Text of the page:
Is psychiatry becoming more coercive?BMJ 2017; 357 doi: https://doi.org/10.1136/bmj.j2904 (Published 22 June 2017) Cite this as: BMJ 2017;357:j2904
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The root cause of coercion in mental health services is the widespread false, unshakable belief, out of keeping with all available evidence, that psychiatrists and other mental health professionals can and should accurately predict and successfully prevent suicides. This results in mental health professionals being held responsible, blamed and victimised when a patient they have seen dies by suicide.
Suicide rates in the UK have fluctuated between 10 and 15 per 100, 000 population per annum. Whether a death is classified as suicide or not depends on the coroner’s verdict. Approximately a third of those who die by suicide have been in contact with the mental health services in the year before their death.
The fallacy of suicide prediction
The idea that risk factors can be identified and used to predict the likelihood of suicide and that these risk factors can be grouped into composite risk tools that can quantify the risk of suicide is very appealing. Such tools are commonly used in clinical practice but have little evidence of efficacy. 1 A systematic review of risk factors for suicide concluded they are not of much practical use because they are comparatively common in clinical populations. Moreover, no scales for predicting suicides have sufficient evidence to support their use. 2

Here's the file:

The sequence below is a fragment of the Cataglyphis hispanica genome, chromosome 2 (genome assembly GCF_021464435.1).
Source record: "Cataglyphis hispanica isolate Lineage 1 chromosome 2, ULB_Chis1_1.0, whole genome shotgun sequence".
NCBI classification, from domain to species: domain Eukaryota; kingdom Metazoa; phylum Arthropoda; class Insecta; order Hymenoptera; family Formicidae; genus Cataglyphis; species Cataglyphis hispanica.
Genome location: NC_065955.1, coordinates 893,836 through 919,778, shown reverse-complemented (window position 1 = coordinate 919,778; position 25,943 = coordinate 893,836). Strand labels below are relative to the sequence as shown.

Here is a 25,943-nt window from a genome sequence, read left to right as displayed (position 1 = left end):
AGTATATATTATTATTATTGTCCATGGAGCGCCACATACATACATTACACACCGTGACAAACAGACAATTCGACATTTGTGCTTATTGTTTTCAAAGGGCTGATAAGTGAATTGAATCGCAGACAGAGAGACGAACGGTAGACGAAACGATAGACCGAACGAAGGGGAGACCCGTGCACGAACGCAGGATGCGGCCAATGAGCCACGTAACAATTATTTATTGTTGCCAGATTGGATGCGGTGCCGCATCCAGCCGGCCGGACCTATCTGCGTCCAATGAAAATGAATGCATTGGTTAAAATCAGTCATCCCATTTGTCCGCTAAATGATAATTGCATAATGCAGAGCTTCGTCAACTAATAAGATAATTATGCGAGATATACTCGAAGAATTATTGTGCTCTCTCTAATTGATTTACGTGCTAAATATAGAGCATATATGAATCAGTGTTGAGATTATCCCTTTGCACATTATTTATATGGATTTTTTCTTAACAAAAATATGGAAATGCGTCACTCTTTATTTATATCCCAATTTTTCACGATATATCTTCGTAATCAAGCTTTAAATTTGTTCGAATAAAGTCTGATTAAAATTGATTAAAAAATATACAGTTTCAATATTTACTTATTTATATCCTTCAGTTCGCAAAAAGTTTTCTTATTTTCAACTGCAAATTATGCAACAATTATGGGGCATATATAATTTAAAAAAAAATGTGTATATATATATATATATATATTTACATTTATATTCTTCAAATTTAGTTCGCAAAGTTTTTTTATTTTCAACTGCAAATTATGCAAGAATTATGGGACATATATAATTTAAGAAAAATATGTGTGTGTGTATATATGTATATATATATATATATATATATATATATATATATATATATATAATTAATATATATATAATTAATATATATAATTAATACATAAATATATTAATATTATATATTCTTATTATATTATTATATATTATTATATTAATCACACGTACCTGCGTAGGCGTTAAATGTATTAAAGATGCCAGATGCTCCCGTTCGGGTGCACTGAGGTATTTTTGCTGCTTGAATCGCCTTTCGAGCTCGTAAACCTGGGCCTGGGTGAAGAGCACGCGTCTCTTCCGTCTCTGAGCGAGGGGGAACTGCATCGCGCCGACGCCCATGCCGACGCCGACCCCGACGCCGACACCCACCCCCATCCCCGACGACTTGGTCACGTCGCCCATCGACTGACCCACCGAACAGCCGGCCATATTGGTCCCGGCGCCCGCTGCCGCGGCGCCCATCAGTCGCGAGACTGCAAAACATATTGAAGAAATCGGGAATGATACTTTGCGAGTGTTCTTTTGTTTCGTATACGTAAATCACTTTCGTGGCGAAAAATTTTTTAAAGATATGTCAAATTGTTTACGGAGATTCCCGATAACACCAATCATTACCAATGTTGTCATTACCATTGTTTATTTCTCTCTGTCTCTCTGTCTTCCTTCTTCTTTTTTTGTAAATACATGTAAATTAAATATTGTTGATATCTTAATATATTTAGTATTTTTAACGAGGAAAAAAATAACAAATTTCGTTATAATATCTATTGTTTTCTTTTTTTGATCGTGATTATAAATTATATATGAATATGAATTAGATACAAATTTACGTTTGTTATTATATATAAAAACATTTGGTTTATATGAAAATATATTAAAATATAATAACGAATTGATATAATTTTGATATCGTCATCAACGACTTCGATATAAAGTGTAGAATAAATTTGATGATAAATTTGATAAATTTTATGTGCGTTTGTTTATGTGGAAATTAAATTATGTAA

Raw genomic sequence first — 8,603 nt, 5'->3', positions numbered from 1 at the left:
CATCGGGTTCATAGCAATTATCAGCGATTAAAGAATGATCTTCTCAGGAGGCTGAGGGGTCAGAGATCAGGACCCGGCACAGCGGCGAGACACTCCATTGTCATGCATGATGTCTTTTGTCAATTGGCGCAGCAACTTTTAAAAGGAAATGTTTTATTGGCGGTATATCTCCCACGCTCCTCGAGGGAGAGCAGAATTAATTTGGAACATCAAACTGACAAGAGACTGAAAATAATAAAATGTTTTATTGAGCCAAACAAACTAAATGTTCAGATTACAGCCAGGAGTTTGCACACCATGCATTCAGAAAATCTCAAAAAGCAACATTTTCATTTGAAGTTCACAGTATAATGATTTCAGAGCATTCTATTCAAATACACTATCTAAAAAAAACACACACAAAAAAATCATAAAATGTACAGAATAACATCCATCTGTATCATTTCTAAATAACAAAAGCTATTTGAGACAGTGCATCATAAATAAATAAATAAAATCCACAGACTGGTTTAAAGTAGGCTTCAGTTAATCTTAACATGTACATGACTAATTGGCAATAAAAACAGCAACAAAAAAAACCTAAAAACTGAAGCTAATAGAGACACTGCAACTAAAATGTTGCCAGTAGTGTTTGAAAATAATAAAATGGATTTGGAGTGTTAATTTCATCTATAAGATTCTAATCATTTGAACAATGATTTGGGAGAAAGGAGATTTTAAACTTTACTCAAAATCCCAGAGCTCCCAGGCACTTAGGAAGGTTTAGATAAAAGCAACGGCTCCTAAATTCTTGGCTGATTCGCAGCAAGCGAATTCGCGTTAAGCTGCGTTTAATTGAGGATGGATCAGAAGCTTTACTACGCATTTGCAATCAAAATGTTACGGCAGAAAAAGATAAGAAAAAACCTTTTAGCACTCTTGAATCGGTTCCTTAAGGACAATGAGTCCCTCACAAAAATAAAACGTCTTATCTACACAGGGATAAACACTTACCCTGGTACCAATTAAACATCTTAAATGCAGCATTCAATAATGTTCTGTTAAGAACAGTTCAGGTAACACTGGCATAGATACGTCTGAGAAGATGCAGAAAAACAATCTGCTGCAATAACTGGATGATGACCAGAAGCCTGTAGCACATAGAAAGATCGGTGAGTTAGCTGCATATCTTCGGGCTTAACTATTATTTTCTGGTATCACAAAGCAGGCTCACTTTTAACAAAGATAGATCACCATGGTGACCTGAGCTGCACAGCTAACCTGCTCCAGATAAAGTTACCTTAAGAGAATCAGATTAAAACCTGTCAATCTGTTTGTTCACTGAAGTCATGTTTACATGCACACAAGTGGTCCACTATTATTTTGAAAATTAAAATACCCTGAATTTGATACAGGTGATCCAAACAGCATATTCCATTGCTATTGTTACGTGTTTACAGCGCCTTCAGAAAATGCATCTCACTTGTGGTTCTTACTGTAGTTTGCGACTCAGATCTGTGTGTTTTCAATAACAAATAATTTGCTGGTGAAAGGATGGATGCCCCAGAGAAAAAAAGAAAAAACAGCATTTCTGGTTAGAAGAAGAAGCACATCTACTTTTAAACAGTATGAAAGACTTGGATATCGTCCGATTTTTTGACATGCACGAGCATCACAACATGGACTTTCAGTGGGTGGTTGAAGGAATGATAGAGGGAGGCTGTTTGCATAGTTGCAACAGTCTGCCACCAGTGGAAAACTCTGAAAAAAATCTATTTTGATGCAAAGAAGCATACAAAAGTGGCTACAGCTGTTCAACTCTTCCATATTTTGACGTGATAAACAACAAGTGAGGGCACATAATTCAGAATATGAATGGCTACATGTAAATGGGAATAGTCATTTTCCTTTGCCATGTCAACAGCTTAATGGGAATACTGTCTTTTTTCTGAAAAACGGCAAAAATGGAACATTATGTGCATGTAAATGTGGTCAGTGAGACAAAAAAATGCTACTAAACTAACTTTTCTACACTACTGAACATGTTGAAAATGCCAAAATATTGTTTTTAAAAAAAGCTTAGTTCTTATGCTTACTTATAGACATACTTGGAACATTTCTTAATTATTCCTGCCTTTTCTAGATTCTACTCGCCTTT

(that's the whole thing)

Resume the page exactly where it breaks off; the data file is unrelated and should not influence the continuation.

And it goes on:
In one study experienced mental health professionals who read the records of 78 psychiatric patients and considered all the risk factors to identify which 39 had committed suicide did no better than chance.3
Suicidal intent is not constant. It waxes and wanes, often suddenly and unexpectedly. 4 Hence, suicide risk needs continuous reassessment. The danger of suicide risk assessments is that clinicians can be lulled into thinking that risk, once assessed, is static. Hence, measures determined by assessment tools are out of date as soon as completed. The false security engendered by ticked boxes and completed forms is like fool’s gold.5 Evidence proves that risk categorization, the use of these scales, or an over-reliance on the identification of risk factors in clinical practice provides false reassurance, confuses clinical thinking and is, therefore, potentially dangerous. 1, 2
The fallacy of suicide prevention
There are large numbers of people who satisfy many of the risk factors. Suicide is rare even in high risk groups i.e. those with many risk factors. 4, 6 Amongst those with mental health problems, the risk of suicide is greater when the patient is becoming ill, is recovering or has recovered, than when severely ill. 4